Monday, October 25, 2010

It's All Coming Back To Me

Honda ST1300Three full weeks is a long time for a motorcycle rider to go without riding. Somehow, the planets must have aligned just the right way for me to finally to get out.

The fact is that the planets had aligned the right way three weeks ago when we got the call we had been waiting for the last several years. A perfect kidney matching the right blood type and tissue type was available, and I rushed my wife to the hospital. After a week there, Lisa was discharged and has been recovering well.

Adjusting to the new medications have been rough for her, and the staples holding the incision together keep snagging on her clothes. But she finally seems able to walk through the house and take care of herself.

"So when you do think you'll be able to get out for a ride?" a friend of mine asked.

"I don't know, maybe soon. Depends on how she feels." I said.

"How about this Saturday?"

"I don't know, probably too soon. Maybe next week."

So, I get a message from his wife offering to stay at my house and keep Lisa company while I go out riding. I asked Lisa if that would be OK with her. How could she say no after I've been waiting on her the past few weeks?

Eight of us left Temecula headed over the Santa Rosa Mountains and down into the Coachella Valley and over to Palm Springs for lunch at the Blue Coyote. It was a great time, just like the old times, good riding and lots of laughs.

On the way home, Mike's bike decided to quit. We called Tracy (who was keeping my wife company) to bring the truck and bike ramps. By the time she got there, it was getting dark.

Jack wanted to take Hwy 243 back home. If you don't know about this road, it's only one of the best roads in all of Southern California for motorcycling. 30 miles of 30mph sweepers that winds it way up the San Jacinto Mountain range taking you through Idyllwild and on to Mountain Center.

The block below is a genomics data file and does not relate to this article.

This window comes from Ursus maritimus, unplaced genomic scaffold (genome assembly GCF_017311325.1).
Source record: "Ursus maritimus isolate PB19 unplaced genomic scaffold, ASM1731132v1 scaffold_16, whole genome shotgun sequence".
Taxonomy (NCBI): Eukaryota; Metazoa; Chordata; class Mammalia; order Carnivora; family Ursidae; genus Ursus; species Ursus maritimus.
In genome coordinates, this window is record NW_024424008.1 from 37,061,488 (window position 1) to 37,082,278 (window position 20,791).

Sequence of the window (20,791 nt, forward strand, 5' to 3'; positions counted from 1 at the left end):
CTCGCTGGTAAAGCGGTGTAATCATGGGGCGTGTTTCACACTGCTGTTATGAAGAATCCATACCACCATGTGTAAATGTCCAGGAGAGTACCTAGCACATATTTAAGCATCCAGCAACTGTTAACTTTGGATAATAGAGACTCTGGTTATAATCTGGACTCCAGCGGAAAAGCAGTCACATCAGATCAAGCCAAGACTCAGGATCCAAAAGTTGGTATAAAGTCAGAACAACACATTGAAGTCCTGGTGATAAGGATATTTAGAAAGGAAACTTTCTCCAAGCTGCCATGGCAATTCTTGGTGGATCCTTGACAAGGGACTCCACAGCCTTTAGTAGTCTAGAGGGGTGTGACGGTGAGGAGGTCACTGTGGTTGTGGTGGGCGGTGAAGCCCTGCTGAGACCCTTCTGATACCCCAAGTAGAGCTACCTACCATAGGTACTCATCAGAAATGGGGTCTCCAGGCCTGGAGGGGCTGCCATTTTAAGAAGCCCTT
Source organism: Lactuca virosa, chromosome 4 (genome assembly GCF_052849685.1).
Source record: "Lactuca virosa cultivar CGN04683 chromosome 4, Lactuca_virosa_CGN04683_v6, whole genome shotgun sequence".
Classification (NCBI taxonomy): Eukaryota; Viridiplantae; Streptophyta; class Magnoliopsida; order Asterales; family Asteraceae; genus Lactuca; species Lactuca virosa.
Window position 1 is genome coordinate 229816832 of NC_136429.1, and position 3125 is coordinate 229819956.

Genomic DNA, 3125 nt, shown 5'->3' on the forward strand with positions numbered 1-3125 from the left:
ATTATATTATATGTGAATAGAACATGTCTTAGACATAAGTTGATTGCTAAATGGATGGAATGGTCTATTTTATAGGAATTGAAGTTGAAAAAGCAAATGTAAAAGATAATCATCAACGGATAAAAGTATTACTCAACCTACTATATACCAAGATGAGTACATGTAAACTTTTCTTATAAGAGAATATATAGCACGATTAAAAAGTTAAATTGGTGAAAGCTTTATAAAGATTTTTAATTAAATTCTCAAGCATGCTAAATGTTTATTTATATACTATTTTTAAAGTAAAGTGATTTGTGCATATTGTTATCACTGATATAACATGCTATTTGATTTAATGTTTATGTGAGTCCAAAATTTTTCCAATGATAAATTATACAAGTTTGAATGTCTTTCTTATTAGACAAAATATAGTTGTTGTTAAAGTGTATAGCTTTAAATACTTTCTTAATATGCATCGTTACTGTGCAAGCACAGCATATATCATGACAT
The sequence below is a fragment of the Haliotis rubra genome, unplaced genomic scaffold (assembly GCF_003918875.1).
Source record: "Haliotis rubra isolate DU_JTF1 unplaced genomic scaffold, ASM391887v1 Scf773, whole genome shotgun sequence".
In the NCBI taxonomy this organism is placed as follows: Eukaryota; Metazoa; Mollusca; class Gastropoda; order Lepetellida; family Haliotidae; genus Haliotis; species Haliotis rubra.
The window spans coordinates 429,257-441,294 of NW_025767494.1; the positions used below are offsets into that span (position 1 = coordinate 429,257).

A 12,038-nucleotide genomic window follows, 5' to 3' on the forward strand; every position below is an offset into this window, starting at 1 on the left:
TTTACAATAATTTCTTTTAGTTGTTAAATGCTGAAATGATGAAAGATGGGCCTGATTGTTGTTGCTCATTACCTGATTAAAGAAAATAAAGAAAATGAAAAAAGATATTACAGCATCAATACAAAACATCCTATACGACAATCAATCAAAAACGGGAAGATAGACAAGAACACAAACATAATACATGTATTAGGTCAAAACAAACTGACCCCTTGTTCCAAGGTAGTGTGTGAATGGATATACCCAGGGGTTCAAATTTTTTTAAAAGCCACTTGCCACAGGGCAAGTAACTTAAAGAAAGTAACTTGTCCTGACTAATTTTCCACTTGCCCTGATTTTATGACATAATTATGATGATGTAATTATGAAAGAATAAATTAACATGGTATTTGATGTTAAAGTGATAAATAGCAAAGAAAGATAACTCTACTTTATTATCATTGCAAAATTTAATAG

Except Jack and I rode it in the dark, and we doubled up the speed to 60mph. By the time we got to the top, it was fogged over. I think I slowed it down to just 55mph.

And I still have on the same set of tires I rode to Alaska with last June/July. A little over 13,000 miles on a set of Michelin Pilot Road 2's. They're right at the wear bars, but that only means I still have some decent tread left.

The funny thing is that when I left home that morning, Lisa pleaded with me to be extra safe, and so I set out with a frame of mind to just lay low and take it easy. The last time she was stuck at home for medical reasons, she was recovering from radiation therapy for thyroid cancer. I left home on a ride that day and crashed my bike and was laid up in the hospital for eight days. Lisa went nuts not being able to leave home to visit me.

But somewhere along the way yesterday, everything seemed to come back to me and just fell into place. You start out trying to take things conservatively, but the road has a way of bringing out the real you.

5 comments:

  1. I hope all works out well with the new kidney. It must have been an anxious time for you both. Stay safe on that bike in this very important time!

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  2. Hey... welcome back to the road and congrats on the great med news. I hope everything is going well for both of you.

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  3. I hate that for your wife that she can't get out. Maybe she could put some cloth medical tape over those staples to help stop the snagging problem but allow the incision to still get air.
    As for you getting to go riding, your wife was probably happy to get you out of the house for a bit...in a good way. I know my wife would be sick of my mug for that long.
    Take care and hang in there.

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  4. Hope your wife gets well and back on the passenger saddle pretty soon.

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About Steve

San Diego, CA-based motorcycle rider who likes long road trips, old rustic bars, craft beer, and tough women. Can often be found where there's free Wi-Fi, writing about the mysteries of life. (Read more...)